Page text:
Then, subsuming each of the Big Five are two distinct but related aspects.
For example, Industriousness and Orderliness are the two aspects of Conscientiousness.
Industriousness describes the tendency to be hard-working, achievement striving and persistent; while Orderliness describes the tendency to be organized and orderly.
I will delve deeper into each of the Big Five and its aspects in upcoming articles in this series.
Finally, located at the bottom under the aspects are numerous facets. Facets are more specific traits that describe more specific behaviors. For example, dependability or being dependable is a facet of Industriousness aspect of Conscientiousness.
Find Out Your Big Five
I hope now you understand a little bit more about personality traits and have some sense of what your personality profile may be!
Are you curious about what your Big Five personality profile is and where you actually stand on each of the Big Five?
Simply take the online free Big Five Personality Test.
You will get a result showing your score (in percentiles) on each of the Big Five relative to others in the population as shown below.
For example, a score of 95th percentile for Conscientiousness means your level of Conscientiousness is above 95% of people in the population.
Finally, look out for upcoming articles in this series that delves deeper into each of the Big Five and what a high vs low score on each of the Big Five means for your life!
Listen to a Podcast to learn more - I highly recommend this podcast if you want to delve deeper into the sources (including biological bases) and structure of personality with Professor Colin DeYoung.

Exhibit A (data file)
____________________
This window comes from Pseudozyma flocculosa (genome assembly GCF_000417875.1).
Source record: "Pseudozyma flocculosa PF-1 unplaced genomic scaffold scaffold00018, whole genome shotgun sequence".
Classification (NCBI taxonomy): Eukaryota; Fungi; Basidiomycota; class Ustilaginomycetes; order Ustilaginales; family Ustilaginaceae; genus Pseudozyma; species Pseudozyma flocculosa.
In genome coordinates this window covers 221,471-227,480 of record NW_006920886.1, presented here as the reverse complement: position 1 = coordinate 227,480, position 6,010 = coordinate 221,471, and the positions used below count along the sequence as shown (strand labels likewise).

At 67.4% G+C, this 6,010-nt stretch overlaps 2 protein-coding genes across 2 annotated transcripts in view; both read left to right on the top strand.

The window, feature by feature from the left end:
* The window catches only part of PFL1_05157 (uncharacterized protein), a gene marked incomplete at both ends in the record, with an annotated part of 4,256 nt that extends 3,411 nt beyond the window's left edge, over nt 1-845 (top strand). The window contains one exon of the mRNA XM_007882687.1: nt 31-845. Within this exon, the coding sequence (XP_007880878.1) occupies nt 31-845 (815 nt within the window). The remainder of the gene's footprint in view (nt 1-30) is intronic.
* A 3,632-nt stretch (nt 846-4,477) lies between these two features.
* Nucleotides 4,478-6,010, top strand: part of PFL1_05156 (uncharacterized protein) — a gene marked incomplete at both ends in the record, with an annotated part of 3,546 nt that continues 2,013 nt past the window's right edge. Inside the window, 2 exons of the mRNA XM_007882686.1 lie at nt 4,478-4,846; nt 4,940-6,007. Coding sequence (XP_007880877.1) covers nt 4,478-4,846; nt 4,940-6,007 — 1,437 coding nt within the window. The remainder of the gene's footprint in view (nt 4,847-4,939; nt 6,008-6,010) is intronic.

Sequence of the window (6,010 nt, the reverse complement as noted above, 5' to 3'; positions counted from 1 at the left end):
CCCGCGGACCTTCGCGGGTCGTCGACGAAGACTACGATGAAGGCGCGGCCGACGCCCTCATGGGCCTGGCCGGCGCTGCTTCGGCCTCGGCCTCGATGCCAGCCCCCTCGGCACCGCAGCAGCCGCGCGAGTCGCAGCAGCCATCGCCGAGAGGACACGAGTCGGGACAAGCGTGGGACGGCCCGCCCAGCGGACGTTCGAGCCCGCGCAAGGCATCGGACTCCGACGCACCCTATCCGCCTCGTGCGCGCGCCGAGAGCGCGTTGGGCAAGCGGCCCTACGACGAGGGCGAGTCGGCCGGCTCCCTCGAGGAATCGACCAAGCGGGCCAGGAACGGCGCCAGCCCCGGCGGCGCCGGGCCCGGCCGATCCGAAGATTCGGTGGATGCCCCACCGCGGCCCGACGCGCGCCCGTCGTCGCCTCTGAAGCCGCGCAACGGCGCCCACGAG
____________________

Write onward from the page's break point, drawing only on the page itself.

Find out your Big Five - Take the free Big Five Personality Test to find out where you stand relative to others on each of the Big Five!
Bogg, T., & Roberts, B. W. (2004). Conscientiousness and health-related behaviors: a meta-analysis of the leading behavioral contributors to mortality. Psychological bulletin, 130(6), 887.
DeYoung, C. G., Quilty, L. C., & Peterson, J. B. (2007). Between facets and domains: 10 aspects of the Big Five. Journal of Personality and Social Psychology, 93(5), 880.
Fleeson, W. (2001). Toward a structure- and process-integrated view of
personality: Traits as density distributions of states. Journal of Personality
and Social Psychology, 80, 1011–1027.
Judge, T. A., Rodell, J. B., Klinger, R. L., Simon, L. S., & Crawford, E. R. (2013). Hierarchical representations of the five-factor model of personality in predicting job performance: integrating three organizing frameworks with two theoretical perspectives. Journal of Applied Psychology, 98(6), 875.
McAdams, D. P., & Pals, J. L. (2006). A new Big Five: fundamental principles for an integrative science of personality. American Psychologist, 61(3), 204.
Sayehmiri, K., Kareem, K. I., Abdi, K., Dalvand, S., & Gheshlagh, R. G. (2020). The relationship between personality traits and marital satisfaction: a systematic review and meta-analysis. BMC psychology, 8(1), 15.